Identified as a member of two of the most militant groups in the neo-Fascist movement, a U.S. Marine Corps lance corporal has been thrown out of the service after marching with white supremacists and committing violence at the deadly Charlottesville rally last year. After bragging about the attacks online, the white supremacist was convicted at a court martial and served 28 days of confinement at Camp Lejeune before being forced out of the U.S. Marine Corps.
A bill from Representative Lloyd Doggett (D-TX) has the potential to start a new national conversation about the federal government’s relationship to intellectual property, monopoly power, and human needs. The bill, HR 6505, would allow Medicare to negotiate with drug companies to secure reasonable prices for medications—and, if pharmaceutical companies refuse, the bill permits the government to suspend exclusivity for drug patents and authorize other companies to offer generic competition.
The measure has already picked up more than 80 co-sponsors, including Representatives Keith Ellison, Raul Grijalva, John Garamendi, and Jan Schakowsky, and is backed by a broad coalition of progressive organizations. Representatives Ro Khanna (D-CA) and Peter Welch (D-VT) helped craft the bill, according to Doggett staffers.
Freedom of the press may be guaranteed in the Constitution. But a plurality of Republicans want to give President Trump the authority to close down certain news outlets, according to a new public opinion survey conducted by Ipsos and provided exclusively to The Daily Beast.
The findings present a sobering picture for the fourth estate, with respondents showing diminished trust in the media and increased support for punitive measures against its members. They also illustrate the extent to which Trump’s anti-press drumbeat has shaped public opinion about the role the media plays in covering his administration.
All told, 43 percent of self-identified Republicans said that they believed “the president should have the authority to close news outlets engaged in bad behavior.” Only 36 percent disagreed with that statement. When asked if Trump should close down specific outlets, including CNN, The Washington Post, and The New York Times, nearly a quarter of Republicans (23 percent) agreed and 49 percent disagreed.
Jason Kessler, chief organizer of last year’s lethal “Unite the Right” rally in Charlottesville, Virginia, originally planned to return to the scene of the crime with an anniversary commemoration this month. But after he was denied a permit by the city of Charlottesville, he refocused his attention on a city with fewer Confederate monuments to defend but more robust media access and ideal proximity to his movement’s most prominent sympathizer. Barring some last-minute change of plans, “Unite the Right 2” will be held on August 12 in Washington, D.C., at Lafayette Park, in the shadow of the White House.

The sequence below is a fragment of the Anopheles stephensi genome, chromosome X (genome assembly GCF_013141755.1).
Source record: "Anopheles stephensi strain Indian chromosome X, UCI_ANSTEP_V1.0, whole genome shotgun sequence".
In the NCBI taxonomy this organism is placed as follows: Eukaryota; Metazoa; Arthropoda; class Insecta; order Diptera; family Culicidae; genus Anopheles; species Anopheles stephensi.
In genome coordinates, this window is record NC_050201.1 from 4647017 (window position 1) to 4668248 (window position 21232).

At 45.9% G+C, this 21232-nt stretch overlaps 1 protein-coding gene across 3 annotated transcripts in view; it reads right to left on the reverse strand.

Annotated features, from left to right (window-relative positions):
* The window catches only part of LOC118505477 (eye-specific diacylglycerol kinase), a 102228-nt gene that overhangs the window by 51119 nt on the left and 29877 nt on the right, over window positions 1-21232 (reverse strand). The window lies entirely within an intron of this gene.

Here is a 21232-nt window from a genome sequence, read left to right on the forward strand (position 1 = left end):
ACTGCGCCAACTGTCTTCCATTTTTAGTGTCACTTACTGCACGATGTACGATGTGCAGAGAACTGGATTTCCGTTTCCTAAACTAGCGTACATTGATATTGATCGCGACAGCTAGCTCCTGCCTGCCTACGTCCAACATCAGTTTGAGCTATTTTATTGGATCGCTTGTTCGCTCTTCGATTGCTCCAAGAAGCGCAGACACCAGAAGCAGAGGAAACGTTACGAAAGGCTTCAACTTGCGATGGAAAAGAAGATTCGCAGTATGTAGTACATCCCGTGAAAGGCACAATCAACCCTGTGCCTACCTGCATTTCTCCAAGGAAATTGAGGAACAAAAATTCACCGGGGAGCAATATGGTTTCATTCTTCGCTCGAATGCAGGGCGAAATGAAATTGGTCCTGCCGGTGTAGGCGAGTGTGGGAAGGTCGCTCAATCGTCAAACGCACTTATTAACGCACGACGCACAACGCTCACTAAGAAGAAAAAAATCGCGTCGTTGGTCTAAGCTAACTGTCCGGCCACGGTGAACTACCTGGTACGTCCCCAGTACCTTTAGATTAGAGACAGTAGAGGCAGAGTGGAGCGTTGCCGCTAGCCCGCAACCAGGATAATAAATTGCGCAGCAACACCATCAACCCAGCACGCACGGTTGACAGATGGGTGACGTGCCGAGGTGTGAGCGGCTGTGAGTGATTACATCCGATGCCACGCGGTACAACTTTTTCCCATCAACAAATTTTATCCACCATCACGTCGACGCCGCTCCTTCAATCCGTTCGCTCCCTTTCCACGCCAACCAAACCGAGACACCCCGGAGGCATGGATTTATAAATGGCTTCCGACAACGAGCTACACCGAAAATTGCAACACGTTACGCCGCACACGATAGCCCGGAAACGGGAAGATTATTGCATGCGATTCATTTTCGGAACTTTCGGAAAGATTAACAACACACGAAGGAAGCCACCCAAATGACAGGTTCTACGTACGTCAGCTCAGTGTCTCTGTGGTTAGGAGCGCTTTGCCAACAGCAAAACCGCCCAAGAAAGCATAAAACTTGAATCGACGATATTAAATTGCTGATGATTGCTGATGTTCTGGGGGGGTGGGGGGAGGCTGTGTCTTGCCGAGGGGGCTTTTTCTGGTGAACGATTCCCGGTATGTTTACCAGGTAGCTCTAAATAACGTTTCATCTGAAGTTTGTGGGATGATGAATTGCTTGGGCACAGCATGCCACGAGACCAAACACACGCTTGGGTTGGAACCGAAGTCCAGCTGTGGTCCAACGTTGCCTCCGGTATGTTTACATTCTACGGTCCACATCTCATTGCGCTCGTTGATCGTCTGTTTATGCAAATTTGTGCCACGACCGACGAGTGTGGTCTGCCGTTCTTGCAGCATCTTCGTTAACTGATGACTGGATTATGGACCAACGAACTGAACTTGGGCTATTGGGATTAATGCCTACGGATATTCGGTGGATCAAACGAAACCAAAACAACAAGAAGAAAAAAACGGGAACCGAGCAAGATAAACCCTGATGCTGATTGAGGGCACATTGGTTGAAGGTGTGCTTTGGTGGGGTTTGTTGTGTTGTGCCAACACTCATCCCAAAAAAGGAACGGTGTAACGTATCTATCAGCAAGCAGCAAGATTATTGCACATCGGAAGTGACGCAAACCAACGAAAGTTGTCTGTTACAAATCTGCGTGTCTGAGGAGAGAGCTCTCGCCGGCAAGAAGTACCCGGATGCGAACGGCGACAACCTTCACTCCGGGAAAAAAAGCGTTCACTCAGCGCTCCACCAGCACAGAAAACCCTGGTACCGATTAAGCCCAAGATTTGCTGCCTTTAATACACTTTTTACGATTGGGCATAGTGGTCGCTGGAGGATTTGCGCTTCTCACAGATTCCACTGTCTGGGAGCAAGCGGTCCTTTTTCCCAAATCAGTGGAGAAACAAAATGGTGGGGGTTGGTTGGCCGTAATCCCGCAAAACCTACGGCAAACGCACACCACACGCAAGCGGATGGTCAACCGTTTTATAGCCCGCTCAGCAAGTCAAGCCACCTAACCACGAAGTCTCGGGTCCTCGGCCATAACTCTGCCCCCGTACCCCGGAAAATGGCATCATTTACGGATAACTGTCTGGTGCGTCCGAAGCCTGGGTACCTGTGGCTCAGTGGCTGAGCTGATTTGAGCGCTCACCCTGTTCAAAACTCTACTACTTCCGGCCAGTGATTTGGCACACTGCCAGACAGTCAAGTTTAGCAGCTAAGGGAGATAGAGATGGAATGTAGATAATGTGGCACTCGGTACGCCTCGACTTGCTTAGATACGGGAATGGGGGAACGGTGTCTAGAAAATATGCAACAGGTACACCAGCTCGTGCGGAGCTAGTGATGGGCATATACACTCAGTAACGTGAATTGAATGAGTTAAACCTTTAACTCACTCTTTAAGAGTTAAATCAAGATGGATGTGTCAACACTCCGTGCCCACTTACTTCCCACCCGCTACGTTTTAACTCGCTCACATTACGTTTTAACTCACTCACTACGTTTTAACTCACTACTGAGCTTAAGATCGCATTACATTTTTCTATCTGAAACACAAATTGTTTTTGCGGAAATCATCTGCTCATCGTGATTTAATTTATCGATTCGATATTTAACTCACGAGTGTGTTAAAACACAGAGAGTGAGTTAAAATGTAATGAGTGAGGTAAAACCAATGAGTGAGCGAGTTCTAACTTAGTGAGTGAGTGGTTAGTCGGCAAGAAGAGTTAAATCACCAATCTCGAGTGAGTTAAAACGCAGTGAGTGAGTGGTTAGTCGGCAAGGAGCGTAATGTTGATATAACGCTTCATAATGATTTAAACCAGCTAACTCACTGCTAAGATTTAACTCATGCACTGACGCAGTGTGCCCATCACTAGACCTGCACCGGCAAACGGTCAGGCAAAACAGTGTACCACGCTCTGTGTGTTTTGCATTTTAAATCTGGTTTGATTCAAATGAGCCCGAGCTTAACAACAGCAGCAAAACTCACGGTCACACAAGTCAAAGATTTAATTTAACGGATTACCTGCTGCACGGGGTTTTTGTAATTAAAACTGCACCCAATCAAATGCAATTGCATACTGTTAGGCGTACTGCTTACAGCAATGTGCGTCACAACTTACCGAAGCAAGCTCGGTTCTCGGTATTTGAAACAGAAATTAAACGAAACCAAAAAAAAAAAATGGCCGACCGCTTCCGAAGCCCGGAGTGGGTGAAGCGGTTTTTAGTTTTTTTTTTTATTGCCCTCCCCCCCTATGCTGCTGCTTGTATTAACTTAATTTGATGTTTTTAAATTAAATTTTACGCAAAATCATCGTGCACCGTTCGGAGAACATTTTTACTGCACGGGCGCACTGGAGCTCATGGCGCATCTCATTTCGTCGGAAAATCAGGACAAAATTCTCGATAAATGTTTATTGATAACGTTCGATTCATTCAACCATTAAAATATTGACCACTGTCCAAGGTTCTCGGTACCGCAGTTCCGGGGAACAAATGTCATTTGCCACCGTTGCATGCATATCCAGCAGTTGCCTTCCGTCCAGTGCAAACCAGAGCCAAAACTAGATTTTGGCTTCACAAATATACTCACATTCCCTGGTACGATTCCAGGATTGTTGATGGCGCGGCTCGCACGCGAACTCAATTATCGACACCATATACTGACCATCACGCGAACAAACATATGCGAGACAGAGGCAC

The palpable lack of interest in a Charlottesville reunion among many of the white-supremacist groups that disgraced themselves last year makes the extent of participation in a D.C. sequel questionable.
A U.S. court on Monday ruled the Trump administration could not enforce an updated policy barring certain transgender people from serving in the U.S. military, becoming the second court in the country to rule against the government since it unveiled the policy in March.
President Donald Trump announced on March 23 that he would endorse a plan by Defense Secretary Jim Mattis to restrict the military service of transgender people who experience a condition called gender dysphoria. The policy replaced an outright ban on transgender service members that Trump announced last year on Twitter, citing concern over military focus and medical costs.
Christine Hallquist leaned back in her swivel chair inside a private room at the Northshire bookstore and dialed up potential donors, trash-talking the plummeting approval numbers of Vermont’s incumbent Republican governor and touting her chances against her Democratic rivals. “It’s clear it’s for us to lose, which I won’t, ’cause I’m disciplined,” she assured one prospective contributor of the upcoming primary.
Beating her fellow Democrats and then defeating a sitting Vermont governor for the first time since 1962 are only the beginning. From there, Hallquist, a first-time candidate, plans to reverse the decline of rural Vermont and maybe even solve climate change.
Baltimore is on track to become the first major American city to outlaw water privatization of the public water system and human rights activists and union workers are celebrating. After Baltimore’s City Council approved “a charter amendment” that would “prohibit the sale or lease of the systems,” CommonDreams reported.
In a unanimous vote, the charter amendment makes both the water supply and sewer system “inalienable” and leaves the systems in local control. The amendment will now go to Mayor Catherine Pugh, who is said to sign it, before appearing as a measure on the November ballot.
Baltimore is leading the country in a historic vote to amend the City Charter to #BanWaterPrivatization once and for all. Thank you to @MayorPugh50 @prezjackyoung and all of the members of City Council for coming out today to support this important piece of legislation. pic.twitter.com/yryhtbXfDB
— FWW Maryland (@FWWMaryland) August 6, 2018
Rep. Chris Collins (R-NY), the Trump-loving lawmaker who was arrested on Wednesday on insider trading charges, was allegedly at the White House when he broke the law.
According to the indictment leveled against Collins, the Republican lawmaker was attending the annual Congressional Picnic at the White House when he received an email from the chief executive of Australian biotech firm Innate Immunotherapeutics that informed him that the company had just suffered a massive drug trial failure.